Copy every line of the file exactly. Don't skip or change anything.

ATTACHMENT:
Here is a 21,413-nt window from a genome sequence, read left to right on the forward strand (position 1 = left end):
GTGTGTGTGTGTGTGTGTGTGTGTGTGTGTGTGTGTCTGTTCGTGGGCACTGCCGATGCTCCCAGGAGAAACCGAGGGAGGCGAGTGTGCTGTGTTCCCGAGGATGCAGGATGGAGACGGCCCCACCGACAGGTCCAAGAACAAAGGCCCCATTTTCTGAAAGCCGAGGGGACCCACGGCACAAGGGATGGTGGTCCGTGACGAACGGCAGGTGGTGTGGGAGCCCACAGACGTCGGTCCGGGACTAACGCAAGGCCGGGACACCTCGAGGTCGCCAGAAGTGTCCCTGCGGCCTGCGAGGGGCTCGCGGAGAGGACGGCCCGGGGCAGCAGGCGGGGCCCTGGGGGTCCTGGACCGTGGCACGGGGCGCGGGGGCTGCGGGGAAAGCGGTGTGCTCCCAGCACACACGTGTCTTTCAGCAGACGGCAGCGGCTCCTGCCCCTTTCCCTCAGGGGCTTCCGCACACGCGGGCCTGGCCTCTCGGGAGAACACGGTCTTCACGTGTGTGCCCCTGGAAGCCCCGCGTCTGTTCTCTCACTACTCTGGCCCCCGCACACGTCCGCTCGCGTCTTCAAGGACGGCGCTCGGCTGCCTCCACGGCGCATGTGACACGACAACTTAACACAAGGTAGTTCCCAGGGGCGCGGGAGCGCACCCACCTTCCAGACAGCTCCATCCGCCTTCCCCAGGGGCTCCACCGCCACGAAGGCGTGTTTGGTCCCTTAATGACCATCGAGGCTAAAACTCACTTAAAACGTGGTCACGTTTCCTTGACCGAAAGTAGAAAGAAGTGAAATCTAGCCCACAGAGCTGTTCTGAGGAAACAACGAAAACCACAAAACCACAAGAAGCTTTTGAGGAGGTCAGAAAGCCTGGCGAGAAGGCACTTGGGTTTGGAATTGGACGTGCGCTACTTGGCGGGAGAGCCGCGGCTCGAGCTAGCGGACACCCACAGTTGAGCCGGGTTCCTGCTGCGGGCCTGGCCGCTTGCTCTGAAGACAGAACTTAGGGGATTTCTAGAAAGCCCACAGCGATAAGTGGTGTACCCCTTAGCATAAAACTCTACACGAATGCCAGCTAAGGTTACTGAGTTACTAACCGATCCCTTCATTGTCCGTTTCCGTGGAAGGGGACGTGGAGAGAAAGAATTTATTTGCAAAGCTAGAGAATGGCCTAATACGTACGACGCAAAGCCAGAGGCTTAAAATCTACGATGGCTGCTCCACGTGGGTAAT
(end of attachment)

Here is a 21,413-nt window from a genome sequence, read left to right on the forward strand (position 1 = left end):
GTGTGTGTGTGTGTGTGTGTGTGTGTGTGTGTGTGTCTGTTCGTGGGCACTGCCGATGCTCCCAGGAGAAACCGAGGGAGGCGAGTGTGCTGTGTTCCCGAGGATGCAGGATGGAGACGGCCCCACCGACAGGTCCAAGAACAAAGGCCCCATTTTCTGAAAGCCGAGGGGACCCACGGCACAAGGGATGGTGGTCCGTGACGAACGGCAGGTGGTGTGGGAGCCCACAGACGTCGGTCCGGGACTAACGCAAGGCCGGGACACCTCGAGGTCGCCAGAAGTGTCCCTGCGGCCTGCGAGGGGCTCGCGGAGAGGACGGCCCGGGGCAGCAGGCGGGGCCCTGGGGGTCCTGGACCGTGGCACGGGGCGCGGGGGCTGCGGGGAAAGCGGTGTGCTCCCAGCACACACGTGTCTTTCAGCAGACGGCAGCGGCTCCTGCCCCTTTCCCTCAGGGGCTTCCGCACACGCGGGCCTGGCCTCTCGGGAGAACACGGTCTTCACGTGTGTGCCCCTGGAAGCCCCGCGTCTGTTCTCTCACTACTCTGGCCCCCGCACACGTCCGCTCGCGTCTTCAAGGACGGCGCTCGGCTGCCTCCACGGCGCATGTGACACGACAACTTAACACAAGGTAGTTCCCAGGGGCGCGGGAGCGCACCCACCTTCCAGACAGCTCCATCCGCCTTCCCCAGGGGCTCCACCGCCACGAAGGCGTGTTTGGTCCCTTAATGACCATCGAGGCTAAAACTCACTTAAAACGTGGTCACGTTTCCTTGACCGAAAGTAGAAAGAAGTGAAATCTAGCCCACAGAGCTGTTCTGAGGAAACAACGAAAACCACAAAACCACAAGAAGCTTTTGAGGAGGTCAGAAAGCCTGGCGAGAAGGCACTTGGGTTTGGAATTGGACGTGCGCTACTTGGCGGGAGAGCCGCGGCTCGAGCTAGCGGACACCCACAGTTGAGCCGGGTTCCTGCTGCGGGCCTGGCCGCTTGCTCTGAAGACAGAACTTAGGGGATTTCTAGAAAGCCCACAGCGATAAGTGGTGTACCCCTTAGCATAAAACTCTACACGAATGCCAGCTAAGGTTACTGAGTTACTAACCGATCCCTTCATTGTCCGTTTCCGTGGAAGGGGACGTGGAGAGAAAGAATTTATTTGCAAAGCTAGAGAATGGCCTAATACGTACGACGCAAAGCCAGAGGCTTAAAATCTACGATGGCTGCTCCACGTGGGTAAT